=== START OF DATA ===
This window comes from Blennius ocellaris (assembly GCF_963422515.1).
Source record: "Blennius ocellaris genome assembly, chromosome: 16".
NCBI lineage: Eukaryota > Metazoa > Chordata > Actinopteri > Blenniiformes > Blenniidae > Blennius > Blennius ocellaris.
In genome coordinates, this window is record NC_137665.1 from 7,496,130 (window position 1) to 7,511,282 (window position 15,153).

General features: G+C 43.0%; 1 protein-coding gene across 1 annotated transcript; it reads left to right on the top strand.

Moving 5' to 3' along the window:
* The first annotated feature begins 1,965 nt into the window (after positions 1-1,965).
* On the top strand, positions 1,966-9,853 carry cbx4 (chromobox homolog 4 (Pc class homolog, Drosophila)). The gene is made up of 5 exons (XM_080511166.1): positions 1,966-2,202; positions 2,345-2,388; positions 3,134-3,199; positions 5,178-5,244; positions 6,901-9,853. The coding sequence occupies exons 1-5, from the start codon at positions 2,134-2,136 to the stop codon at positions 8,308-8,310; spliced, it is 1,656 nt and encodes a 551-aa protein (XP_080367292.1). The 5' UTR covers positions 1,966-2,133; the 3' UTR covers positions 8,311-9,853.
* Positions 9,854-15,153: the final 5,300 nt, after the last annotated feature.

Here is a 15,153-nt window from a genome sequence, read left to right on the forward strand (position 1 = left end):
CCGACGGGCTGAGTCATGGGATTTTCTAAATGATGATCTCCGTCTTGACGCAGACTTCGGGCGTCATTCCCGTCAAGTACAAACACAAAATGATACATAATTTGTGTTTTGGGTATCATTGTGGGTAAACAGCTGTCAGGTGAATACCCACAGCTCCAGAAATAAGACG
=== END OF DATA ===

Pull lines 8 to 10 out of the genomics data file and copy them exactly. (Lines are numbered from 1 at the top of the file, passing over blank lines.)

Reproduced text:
* On the top strand, positions 1,966-9,853 carry cbx4 (chromobox homolog 4 (Pc class homolog, Drosophila)). The gene is made up of 5 exons (XM_080511166.1): positions 1,966-2,202; positions 2,345-2,388; positions 3,134-3,199; positions 5,178-5,244; positions 6,901-9,853. The coding sequence occupies exons 1-5, from the start codon at positions 2,134-2,136 to the stop codon at positions 8,308-8,310; spliced, it is 1,656 nt and encodes a 551-aa protein (XP_080367292.1). The 5' UTR covers positions 1,966-2,133; the 3' UTR covers positions 8,311-9,853.
* Positions 9,854-15,153: the final 5,300 nt, after the last annotated feature.

Here is a 15,153-nt window from a genome sequence, read left to right on the forward strand (position 1 = left end):